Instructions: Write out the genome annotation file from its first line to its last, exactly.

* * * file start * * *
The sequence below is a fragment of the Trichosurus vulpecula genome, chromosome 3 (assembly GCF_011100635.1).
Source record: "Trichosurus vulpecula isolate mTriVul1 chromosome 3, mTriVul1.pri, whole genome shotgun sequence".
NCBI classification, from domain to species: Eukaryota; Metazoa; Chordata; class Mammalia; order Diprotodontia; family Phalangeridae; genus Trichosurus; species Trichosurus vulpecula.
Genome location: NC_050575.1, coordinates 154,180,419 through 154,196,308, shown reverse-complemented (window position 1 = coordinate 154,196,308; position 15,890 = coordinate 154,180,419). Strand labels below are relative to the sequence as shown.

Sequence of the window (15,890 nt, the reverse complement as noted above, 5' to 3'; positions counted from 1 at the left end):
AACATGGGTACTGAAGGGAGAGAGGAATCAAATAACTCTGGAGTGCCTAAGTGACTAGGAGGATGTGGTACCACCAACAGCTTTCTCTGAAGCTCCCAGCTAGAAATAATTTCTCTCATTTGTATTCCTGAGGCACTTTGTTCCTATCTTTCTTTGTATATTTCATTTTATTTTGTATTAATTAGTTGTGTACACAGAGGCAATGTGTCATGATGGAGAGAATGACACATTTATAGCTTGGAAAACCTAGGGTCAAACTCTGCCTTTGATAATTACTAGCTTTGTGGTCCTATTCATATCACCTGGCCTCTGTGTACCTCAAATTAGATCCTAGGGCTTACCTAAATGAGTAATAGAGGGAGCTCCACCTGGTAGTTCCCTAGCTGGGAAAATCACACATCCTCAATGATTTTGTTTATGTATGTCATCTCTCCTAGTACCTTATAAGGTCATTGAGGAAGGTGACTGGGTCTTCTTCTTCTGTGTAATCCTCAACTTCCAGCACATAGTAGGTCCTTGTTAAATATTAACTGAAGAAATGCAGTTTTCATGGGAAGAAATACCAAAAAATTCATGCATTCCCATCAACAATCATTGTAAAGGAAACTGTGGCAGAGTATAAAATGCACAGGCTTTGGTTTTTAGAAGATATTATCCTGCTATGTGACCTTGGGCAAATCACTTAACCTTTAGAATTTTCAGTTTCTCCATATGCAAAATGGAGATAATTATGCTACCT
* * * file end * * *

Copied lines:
The sequence below is a fragment of the Trichosurus vulpecula genome, chromosome 3 (assembly GCF_011100635.1).
Source record: "Trichosurus vulpecula isolate mTriVul1 chromosome 3, mTriVul1.pri, whole genome shotgun sequence".
NCBI classification, from domain to species: Eukaryota; Metazoa; Chordata; class Mammalia; order Diprotodontia; family Phalangeridae; genus Trichosurus; species Trichosurus vulpecula.
Genome location: NC_050575.1, coordinates 154,180,419 through 154,196,308, shown reverse-complemented (window position 1 = coordinate 154,196,308; position 15,890 = coordinate 154,180,419). Strand labels below are relative to the sequence as shown.

Sequence of the window (15,890 nt, the reverse complement as noted above, 5' to 3'; positions counted from 1 at the left end):
AACATGGGTACTGAAGGGAGAGAGGAATCAAATAACTCTGGAGTGCCTAAGTGACTAGGAGGATGTGGTACCACCAACAGCTTTCTCTGAAGCTCCCAGCTAGAAATAATTTCTCTCATTTGTATTCCTGAGGCACTTTGTTCCTATCTTTCTTTGTATATTTCATTTTATTTTGTATTAATTAGTTGTGTACACAGAGGCAATGTGTCATGATGGAGAGAATGACACATTTATAGCTTGGAAAACCTAGGGTCAAACTCTGCCTTTGATAATTACTAGCTTTGTGGTCCTATTCATATCACCTGGCCTCTGTGTACCTCAAATTAGATCCTAGGGCTTACCTAAATGAGTAATAGAGGGAGCTCCACCTGGTAGTTCCCTAGCTGGGAAAATCACACATCCTCAATGATTTTGTTTATGTATGTCATCTCTCCTAGTACCTTATAAGGTCATTGAGGAAGGTGACTGGGTCTTCTTCTTCTGTGTAATCCTCAACTTCCAGCACATAGTAGGTCCTTGTTAAATATTAACTGAAGAAATGCAGTTTTCATGGGAAGAAATACCAAAAAATTCATGCATTCCCATCAACAATCATTGTAAAGGAAACTGTGGCAGAGTATAAAATGCACAGGCTTTGGTTTTTAGAAGATATTATCCTGCTATGTGACCTTGGGCAAATCACTTAACCTTTAGAATTTTCAGTTTCTCCATATGCAAAATGGAGATAATTATGCTACCT